Examining Cell-Cell Interactions in the Kidney Using AFM Single-Cell Force Spectroscopy
The ability of individual cells to synchronize activity is a basic feature of efficient and appropriate tissue function. Central to this is the physicochemical binding between cells through multiprotein complexes that functionally mediate adhesion. Importantly, the direct connection of physical properties and intercellular signaling is of great importance to certain pathologies including diabetes. Atomic force microscopy (AFM) single-cell force spectroscopy (SCFS) is a high-resolution technique that provides a statistically reliable measurement of the minute forces involved in cell tethering and membrane dynamics. Detection of altered nanoscale forces underlying the loss of adhesion in early tubular injury is pivotal for the development of novel therapeutic strategies for diabetic nephropathy. Here we describe the step-by-step use of an integrated AFM-SCFS system designed to measure functional force-displacement in separating renal tubular epithelial cells. Parameters such as unbinding forces, detachment energy, and distance to complete separation can be obtained from force-displacement (F-d) curves and are critical in assessing how physical changes of cellular adhesion contribute to cell contact, coupling, and communication in the diabetic kidney.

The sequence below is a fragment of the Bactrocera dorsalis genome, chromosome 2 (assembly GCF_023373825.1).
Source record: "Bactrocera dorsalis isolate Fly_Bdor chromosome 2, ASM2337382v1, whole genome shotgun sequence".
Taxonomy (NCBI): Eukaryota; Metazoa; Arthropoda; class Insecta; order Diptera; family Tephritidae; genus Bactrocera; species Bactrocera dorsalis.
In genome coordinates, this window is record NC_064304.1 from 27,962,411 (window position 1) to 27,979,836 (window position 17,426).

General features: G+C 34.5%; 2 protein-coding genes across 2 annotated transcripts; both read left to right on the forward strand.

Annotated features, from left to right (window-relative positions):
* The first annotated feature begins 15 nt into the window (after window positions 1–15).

Key wordsAFM Cadherin Cell adhesion Cell-cell coupling Membrane dynamics Nanomedicine
This work was supported by generous support from Diabetes UK (11/0004215, 12/0004546, and 16/0005427).